Of course all this hiking meant I missed out on one of the best LoG’s of the year! Snakes in the Grass was held in somewhat adverse conditions, and rather than try and explain what happened, Queenstown’s most honourable courier driver has put pen to paper, or fingers to keyboard, to enlighten you about the most recent League of Gentlemen event.

Without further ado… Monsieur Graeme Cooper…

“Well well well, just where to start with last week’s LOG? Do we start with the pissing rain that dampened many a spirit? Maybe the fact that it turned into a Slip n Slide Suicide Snakes in the Grass for the second year running!! It does lead me to believe that there are events in the world that are just destined to be WET as well as those that are meant to be DRY. Snakes seems to be forever destined to be WET. And I do mean WET. Not damp but sopping WET. The day dawned pissing rain in Queenstown as it had for the previous day or 2 with predictions that it would clear up as the day wore on. This happened for a 20 minute window around 3pm and the sun was for a short while blistering hot. Then in a flash that wonderful thing us summer worshipers cherish so much disappeared as quickly as it appeared to be once again taken over by that thing called rain.

Ex Yeti World Cup Mechanic Shaun Kirton. Photo James Allan

Turning up around 6.30 to start marking out the course that Pang and I had plotted the night before a real concern was anyone actually going to show up? It was after all very winterish conditions…. not great for racing even by LOG standards. We are about the fun after all. After taking some time to carefully slay some skid lines through the cones (yes skidding is contagious here in QT) to stop any confusion in turning direction we managed to scrape together 18 hardy souls, not a great number to try and make a draw with. And yes I did manage to cock it up!!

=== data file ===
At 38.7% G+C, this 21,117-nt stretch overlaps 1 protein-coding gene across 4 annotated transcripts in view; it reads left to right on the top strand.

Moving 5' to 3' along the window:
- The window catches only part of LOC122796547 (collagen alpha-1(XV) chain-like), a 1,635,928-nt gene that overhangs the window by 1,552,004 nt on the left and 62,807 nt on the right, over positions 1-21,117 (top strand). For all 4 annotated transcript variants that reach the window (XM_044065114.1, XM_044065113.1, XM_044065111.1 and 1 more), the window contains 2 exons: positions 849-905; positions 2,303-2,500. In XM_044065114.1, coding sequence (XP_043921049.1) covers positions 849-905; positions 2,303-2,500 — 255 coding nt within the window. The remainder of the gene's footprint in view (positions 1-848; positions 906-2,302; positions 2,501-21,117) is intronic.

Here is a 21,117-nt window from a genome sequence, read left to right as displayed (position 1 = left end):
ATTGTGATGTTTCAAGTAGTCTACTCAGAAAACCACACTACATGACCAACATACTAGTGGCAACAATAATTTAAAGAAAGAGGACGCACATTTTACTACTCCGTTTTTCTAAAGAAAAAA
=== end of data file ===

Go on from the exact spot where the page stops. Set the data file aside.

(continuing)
1st Paul Angus. Photo: James Allan

Dave Zee Old School. Photo James Allan

In typical LOG fashion it was Paper, Rock, Scissors for lane choice and best of 3 in the first round to progress through. A random draw done by Gaz and some interesting battles thrown up as well as some lovely and slightly disturbing attire from Dave Z. Taking it back to the OLD SCHOOL!

2nd Andrew Weeding. Photo: James Allan

Pang and Tom Hey battled early for Vertigo shop supremacy with Pang being the early shop leader. Many of the first round battles went to the 3rd and deciding battle unless you were me. Getting the unlucky draw of Andrew (from the Diaries of Ken vids) and getting cleaned up in the process. Back to what I do best. Organise! Fortunately not too much carnage this year very unlike last year which saw the brothers Weir come off second best. With the weather closing in ever more with some serious nastiness the crowd called for following rounds to be best of 1. This made mistake free runs crucial.

Mat Weir. Photo:James Allan

Some more shop rivalry saw Pang take on JT Hucker and also some intershop with Ging (VERTIGO) taking on Mat Weir (R&R). Pang and Ging the victors there but who would make the final? New comer for this year Shaun Kirton (ex YETI WC mechanic) made it past Ben Rafferty who is back in the QT after spending a year or more teaching kids about the joys of 2 wheels around the UK. Semis saw Pang take on Shaun and Ging take on Andrew. Pang and Andrew through to the final which gave Pang shop bragging rights!! Final was to be a one shot wonder but under protest it went to best of 3 and then after Pang took it out under dubious circumstances the crowd where baying for best of 5!! Pang managed to hold the fast Trek riding Andrew who managed to drift it hard twice and lose control in the same part of the course 2 runs in a row.

Drift Action. Photo:James Allan
Russ Paver. Photo:James Allan
Ginger Si. Photo:James Allan

Good times had by all and a fast finish before the real downpour hit. Do we try for a dry run later in the season?

Also special mention to Mike and Nick seeing as I cocked up the draw those 2 were left to battle it out by themselves for the night. Promise to do better next time!! Next up on the LOG calendar Really Railing Rally Race with Pin it to Swim It at 7 Mile. Hurry back summer!!”

That’s it for this week. Enjoy the piccies.

Jimmy Carling